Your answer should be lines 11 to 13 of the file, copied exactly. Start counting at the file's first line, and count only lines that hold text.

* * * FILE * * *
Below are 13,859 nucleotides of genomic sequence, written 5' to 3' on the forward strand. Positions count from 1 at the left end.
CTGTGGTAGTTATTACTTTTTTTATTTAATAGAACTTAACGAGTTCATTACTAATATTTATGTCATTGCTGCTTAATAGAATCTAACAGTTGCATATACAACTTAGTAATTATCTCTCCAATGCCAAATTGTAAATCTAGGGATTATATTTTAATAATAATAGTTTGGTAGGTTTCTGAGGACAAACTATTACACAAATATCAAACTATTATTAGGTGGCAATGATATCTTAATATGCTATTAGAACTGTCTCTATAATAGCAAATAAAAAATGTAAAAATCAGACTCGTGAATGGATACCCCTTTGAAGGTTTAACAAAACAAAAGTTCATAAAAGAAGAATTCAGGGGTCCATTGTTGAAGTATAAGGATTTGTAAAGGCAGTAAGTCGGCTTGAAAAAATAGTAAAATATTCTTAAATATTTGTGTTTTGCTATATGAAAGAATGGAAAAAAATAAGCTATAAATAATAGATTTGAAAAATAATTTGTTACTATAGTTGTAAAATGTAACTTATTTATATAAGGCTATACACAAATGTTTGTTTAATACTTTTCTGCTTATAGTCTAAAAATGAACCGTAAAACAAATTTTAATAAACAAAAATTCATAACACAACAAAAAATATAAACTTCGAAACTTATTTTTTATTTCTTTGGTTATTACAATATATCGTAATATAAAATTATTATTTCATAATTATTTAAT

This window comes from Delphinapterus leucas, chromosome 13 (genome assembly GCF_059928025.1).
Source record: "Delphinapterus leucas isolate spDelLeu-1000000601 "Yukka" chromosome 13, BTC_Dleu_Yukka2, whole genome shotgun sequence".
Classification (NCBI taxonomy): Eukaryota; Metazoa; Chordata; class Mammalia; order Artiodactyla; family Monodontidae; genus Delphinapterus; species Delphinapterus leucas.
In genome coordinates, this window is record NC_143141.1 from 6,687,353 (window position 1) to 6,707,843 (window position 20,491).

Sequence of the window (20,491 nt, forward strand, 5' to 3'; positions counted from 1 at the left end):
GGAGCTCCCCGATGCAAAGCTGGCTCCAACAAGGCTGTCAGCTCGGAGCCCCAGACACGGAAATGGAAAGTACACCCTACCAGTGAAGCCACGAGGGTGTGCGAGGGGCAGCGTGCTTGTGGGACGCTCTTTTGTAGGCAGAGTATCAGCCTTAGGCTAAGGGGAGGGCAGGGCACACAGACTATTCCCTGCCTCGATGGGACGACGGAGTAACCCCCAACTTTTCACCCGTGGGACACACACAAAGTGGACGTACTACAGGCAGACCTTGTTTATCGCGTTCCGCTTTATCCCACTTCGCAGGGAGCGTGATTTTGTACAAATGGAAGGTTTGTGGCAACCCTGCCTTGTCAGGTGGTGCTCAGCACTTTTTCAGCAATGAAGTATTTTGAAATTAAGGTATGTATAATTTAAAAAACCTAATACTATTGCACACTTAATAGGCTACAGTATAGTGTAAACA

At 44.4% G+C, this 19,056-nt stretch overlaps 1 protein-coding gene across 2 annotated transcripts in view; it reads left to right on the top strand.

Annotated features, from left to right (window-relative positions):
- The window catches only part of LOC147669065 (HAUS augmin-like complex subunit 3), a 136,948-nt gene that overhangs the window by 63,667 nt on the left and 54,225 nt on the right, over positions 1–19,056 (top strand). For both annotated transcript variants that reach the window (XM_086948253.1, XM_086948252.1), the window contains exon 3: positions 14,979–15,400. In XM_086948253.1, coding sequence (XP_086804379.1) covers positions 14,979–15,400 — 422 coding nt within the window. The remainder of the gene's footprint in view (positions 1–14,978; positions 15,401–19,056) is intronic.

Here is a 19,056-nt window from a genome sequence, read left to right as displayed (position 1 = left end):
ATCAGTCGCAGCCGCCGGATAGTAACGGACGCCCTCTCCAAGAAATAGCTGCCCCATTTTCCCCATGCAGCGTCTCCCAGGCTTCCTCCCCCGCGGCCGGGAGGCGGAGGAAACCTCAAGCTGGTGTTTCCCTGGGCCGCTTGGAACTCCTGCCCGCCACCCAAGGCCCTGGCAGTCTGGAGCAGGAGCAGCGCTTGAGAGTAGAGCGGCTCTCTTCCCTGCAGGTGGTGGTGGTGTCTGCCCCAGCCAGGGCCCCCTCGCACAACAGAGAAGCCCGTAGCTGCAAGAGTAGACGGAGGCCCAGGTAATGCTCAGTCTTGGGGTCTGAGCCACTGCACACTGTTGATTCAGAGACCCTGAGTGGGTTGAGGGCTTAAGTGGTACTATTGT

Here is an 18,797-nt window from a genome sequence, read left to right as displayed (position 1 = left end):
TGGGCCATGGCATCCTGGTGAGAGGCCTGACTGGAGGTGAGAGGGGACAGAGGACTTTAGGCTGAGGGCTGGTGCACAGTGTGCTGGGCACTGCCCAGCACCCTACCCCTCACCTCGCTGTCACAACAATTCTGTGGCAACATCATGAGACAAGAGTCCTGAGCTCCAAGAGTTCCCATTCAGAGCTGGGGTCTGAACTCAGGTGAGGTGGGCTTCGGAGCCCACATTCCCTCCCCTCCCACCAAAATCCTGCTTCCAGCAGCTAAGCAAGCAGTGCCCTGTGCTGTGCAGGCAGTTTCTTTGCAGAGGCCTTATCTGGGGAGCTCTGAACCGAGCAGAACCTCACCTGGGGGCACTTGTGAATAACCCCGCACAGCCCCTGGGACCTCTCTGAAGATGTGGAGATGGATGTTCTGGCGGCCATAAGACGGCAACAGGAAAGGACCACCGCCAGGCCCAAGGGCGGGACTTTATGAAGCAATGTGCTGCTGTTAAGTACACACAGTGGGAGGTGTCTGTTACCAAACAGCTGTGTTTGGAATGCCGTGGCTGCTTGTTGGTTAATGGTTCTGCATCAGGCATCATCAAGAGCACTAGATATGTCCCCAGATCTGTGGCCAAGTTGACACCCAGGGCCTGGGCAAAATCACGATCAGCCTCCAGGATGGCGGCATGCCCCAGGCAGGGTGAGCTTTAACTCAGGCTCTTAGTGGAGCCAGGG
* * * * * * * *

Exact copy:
- The window catches only part of LOC147669065 (HAUS augmin-like complex subunit 3), a 136,948-nt gene that overhangs the window by 63,667 nt on the left and 54,225 nt on the right, over positions 1–19,056 (top strand). For both annotated transcript variants that reach the window (XM_086948253.1, XM_086948252.1), the window contains exon 3: positions 14,979–15,400. In XM_086948253.1, coding sequence (XP_086804379.1) covers positions 14,979–15,400 — 422 coding nt within the window. The remainder of the gene's footprint in view (positions 1–14,978; positions 15,401–19,056) is intronic.

Here is a 19,056-nt window from a genome sequence, read left to right as displayed (position 1 = left end):
ATCAGTCGCAGCCGCCGGATAGTAACGGACGCCCTCTCCAAGAAATAGCTGCCCCATTTTCCCCATGCAGCGTCTCCCAGGCTTCCTCCCCCGCGGCCGGGAGGCGGAGGAAACCTCAAGCTGGTGTTTCCCTGGGCCGCTTGGAACTCCTGCCCGCCACCCAAGGCCCTGGCAGTCTGGAGCAGGAGCAGCGCTTGAGAGTAGAGCGGCTCTCTTCCCTGCAGGTGGTGGTGGTGTCTGCCCCAGCCAGGGCCCCCTCGCACAACAGAGAAGCCCGTAGCTGCAAGAGTAGACGGAGGCCCAGGTAATGCTCAGTCTTGGGGTCTGAGCCACTGCACACTGTTGATTCAGAGACCCTGAGTGGGTTGAGGGCTTAAGTGGTACTATTGT